As a judge I have done justice in specific cases. As a member of the SCM, together with my colleagues, I intend to contribute to strengthening the justice system, so that every person, whether citizen of the Republic of Moldova, foreign citizen, or stateless person, when coming before a court in our country benefits from quality and fair justice.
Moreover, we place emphasis on ensuring access to justice for people from vulnerable groups, and here I am referring primarily to access to the courts, but also access to primary information. For this to happen, as I mentioned above, we need cooperation between all the actors in the justice system, social assistance, the medical system, the police, and local authorities, to provide a prompt response to the needs of people, especially those from socially vulnerable groups.
What do you like more: to be a judge in Criuleni district or interim president of the SCM?
The profession of judge is as honourable as it is responsible. During more than 11 years of making justice, I have done my job with dedication and abnegation. I am sure that this is how a big part of judges in the Republic of Moldova work.
However, due to some isolated and regrettable cases, which not by their number, but by their magnitude have shocked public opinion at national and international level, as well as the doubts about the promotion of some people in the justice system, the failure to sanction certain deeds of judges, have recently led to the degradation of the image of justice. For these reasons, I have assumed the responsibility and accepted to become the delegate of the judiciary, directly engaged in the reform of justice.
Recently, my fellow members of the SCM have also entrusted me, by their vote, the position of interim president of the SCM. I can assure you that, just as I have dedicated myself to the realisation of justice in the Florești and Criuleni districts, I will do the same in my capacity as interim president of the SCM. In the end it does not matter what position you hold. It is important to be there for the person when he/she needs it and to guide him/her on what and how to do to solve his problem. Sometimes it is quite difficult for a person to understand where exactly to turn for help. That’s why people in different areas need to communicate closely and provide the support they need promptly.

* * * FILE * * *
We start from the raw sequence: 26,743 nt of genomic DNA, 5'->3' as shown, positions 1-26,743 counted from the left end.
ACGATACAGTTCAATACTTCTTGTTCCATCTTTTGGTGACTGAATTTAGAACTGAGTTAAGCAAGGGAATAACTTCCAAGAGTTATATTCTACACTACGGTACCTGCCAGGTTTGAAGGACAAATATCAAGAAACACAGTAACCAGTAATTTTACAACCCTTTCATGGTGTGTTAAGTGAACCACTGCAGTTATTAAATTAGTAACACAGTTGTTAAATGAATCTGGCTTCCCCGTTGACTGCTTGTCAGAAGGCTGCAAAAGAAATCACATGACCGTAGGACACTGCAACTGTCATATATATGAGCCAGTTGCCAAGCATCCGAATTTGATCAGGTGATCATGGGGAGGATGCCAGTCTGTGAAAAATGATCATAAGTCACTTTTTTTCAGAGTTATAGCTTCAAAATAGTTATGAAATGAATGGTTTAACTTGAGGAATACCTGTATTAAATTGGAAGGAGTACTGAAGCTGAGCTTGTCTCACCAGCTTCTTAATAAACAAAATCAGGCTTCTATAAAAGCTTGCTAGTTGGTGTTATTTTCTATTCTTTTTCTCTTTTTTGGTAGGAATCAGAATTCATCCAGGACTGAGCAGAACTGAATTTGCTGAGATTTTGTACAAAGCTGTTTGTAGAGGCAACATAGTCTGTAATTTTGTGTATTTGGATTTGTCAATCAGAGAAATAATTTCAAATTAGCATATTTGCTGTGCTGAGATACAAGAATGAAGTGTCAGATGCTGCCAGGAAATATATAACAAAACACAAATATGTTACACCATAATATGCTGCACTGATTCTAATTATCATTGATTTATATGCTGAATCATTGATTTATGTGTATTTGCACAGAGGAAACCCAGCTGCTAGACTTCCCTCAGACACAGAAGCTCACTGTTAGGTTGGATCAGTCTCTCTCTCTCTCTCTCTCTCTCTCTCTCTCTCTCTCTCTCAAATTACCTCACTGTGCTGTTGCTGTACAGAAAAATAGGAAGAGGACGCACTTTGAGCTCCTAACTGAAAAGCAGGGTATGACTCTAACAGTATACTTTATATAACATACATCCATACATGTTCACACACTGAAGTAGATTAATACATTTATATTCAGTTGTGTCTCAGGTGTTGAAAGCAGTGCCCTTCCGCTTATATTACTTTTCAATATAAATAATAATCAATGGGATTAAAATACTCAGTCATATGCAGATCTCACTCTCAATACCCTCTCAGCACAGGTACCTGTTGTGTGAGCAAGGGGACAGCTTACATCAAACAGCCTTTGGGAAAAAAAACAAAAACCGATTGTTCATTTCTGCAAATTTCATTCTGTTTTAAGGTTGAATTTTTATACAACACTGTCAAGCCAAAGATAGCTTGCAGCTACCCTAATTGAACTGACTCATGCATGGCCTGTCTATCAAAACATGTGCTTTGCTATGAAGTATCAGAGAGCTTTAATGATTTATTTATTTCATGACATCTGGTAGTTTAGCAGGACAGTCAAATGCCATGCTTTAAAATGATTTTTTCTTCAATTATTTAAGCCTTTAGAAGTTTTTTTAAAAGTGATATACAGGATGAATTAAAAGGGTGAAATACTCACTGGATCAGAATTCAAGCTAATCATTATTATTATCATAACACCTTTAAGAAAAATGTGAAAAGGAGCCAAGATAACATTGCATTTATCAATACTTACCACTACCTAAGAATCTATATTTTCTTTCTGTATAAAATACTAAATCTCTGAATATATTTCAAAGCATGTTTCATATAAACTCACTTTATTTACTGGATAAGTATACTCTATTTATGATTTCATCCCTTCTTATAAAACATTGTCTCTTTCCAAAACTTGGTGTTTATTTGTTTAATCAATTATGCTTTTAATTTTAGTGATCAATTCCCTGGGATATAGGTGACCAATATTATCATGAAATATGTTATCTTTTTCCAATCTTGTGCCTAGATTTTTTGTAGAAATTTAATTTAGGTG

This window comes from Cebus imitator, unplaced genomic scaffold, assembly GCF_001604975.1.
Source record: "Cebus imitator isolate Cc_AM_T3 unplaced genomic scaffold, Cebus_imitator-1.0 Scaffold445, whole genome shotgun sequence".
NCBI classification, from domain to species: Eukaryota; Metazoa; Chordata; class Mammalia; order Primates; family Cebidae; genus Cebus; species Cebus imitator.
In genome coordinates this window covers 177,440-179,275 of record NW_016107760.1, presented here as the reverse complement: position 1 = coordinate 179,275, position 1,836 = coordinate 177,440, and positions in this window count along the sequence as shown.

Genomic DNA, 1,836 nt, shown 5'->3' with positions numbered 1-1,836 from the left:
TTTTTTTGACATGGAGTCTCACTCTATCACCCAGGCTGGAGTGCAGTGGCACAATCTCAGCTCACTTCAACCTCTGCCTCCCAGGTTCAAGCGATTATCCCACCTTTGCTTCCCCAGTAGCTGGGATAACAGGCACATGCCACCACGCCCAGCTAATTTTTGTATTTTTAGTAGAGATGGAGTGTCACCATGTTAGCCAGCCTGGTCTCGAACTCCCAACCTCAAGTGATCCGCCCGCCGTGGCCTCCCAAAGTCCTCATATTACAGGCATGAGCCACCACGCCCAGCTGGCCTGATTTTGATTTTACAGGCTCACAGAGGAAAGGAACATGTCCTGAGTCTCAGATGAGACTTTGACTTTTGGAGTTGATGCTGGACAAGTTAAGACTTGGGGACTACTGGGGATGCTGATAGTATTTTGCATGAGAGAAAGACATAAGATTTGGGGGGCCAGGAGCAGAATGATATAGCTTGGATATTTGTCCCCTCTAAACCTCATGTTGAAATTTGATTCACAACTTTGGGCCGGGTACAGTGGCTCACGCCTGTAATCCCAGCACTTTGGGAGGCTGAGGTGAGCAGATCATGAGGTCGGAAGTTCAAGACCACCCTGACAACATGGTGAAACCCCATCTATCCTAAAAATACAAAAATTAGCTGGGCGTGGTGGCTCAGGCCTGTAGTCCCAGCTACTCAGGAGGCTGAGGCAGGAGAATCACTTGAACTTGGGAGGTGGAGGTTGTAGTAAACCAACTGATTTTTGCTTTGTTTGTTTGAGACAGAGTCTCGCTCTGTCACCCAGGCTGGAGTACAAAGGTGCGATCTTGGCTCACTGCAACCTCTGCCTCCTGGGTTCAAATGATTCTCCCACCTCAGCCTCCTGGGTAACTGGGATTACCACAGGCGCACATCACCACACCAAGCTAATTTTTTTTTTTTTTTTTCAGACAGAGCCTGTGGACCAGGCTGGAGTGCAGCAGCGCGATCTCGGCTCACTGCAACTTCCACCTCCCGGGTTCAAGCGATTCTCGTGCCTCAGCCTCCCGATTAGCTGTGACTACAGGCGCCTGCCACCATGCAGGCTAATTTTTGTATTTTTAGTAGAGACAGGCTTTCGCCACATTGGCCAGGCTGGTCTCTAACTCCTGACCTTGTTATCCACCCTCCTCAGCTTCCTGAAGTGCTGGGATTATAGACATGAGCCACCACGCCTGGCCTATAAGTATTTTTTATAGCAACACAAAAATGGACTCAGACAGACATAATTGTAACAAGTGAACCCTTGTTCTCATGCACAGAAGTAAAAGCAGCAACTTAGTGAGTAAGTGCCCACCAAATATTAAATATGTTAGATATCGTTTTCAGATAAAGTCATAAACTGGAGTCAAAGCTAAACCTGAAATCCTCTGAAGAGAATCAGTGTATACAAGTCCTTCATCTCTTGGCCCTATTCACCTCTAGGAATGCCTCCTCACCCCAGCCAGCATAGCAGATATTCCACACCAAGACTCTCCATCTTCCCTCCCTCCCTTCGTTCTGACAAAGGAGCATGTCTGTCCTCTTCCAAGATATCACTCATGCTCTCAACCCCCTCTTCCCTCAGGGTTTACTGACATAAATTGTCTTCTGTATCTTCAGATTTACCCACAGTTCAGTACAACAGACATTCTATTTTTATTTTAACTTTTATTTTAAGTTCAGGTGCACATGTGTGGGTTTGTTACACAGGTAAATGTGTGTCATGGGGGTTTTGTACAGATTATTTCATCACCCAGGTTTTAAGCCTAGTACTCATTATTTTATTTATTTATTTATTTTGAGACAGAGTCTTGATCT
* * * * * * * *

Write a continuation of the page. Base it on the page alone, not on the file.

To what extent has your work in the Criuleni DPAJ helped you to shape the future vision of the justice system in Moldova?
Working in the DPAJ and interacting with other professionals, members of the Platform, helped me understand that an impediment to people’s access to justice are not only the complicated procedures, but also the lack of legal literacy amongst persons. Therefore, I understood that to succeed in ensuring people’s access to justice, legal procedures must be simplified, access to legal aid services must be facilitated and, of course, trainings, guides, brochures must be provided, so that accessing and solving a problem before the court is no longer an impediment or a luxury that cannot be accessed by the person.
How do you think, what should authorities/justice officials do to ensure access to quality justice for all?
To ensure quality justice, first and foremost, we need qualified judges, i.e., professional, honest, impartial, and independent. At the same time, qualified staff are needed to assist judges in the justice making process. It is the support staff who interact most with people who come to court. As well, to ensure access for all people to the courts, buildings need to be adapted to the needs of people from vulnerable groups, such as access ramps, sanitary blocks for people with disabilities, markings for the visually impaired or information in different formats for different groups of people. An example of this is the Ungheni Court. Courts should be built along these lines in all the country’s districts, so that citizens can enjoy quality justice.
Besides the qualified judges and good conditions, the first interaction of people from vulnerable groups with other actors or decision-makers remains paramount. It is important that they are properly guided and given the necessary support until their problem is solved. However, for this to become the norm in every locality, all these actors need to be trained and prepared.
I would like to emphasis once again the benefits of creating Dialogue Platforms for Access to Justice in four districts: Soroca, Criuleni, Cimișlia and Comrat. In addition to learning to cooperate with each other, the members of these platforms exchange experiences and best practices, consult each other on specific cases and thus provide prompt and professional responses oriented to people’s needs.
In 2020, with the support of the project “Strengthening efficiency and access to iustice in Moldova”, funded by Sweden and implemented by UNDP, Dialogue Platforms for Access to Justice were created in Criuleni, Soroca, Cimișlia and Comrat districts. Members of the platforms — judges, prosecutors, lawyers, paralegals, police officers, mediators, doctors, representatives of district councils, municipalities, civil society — identify barriers to access to justice and examine solutions to remove them.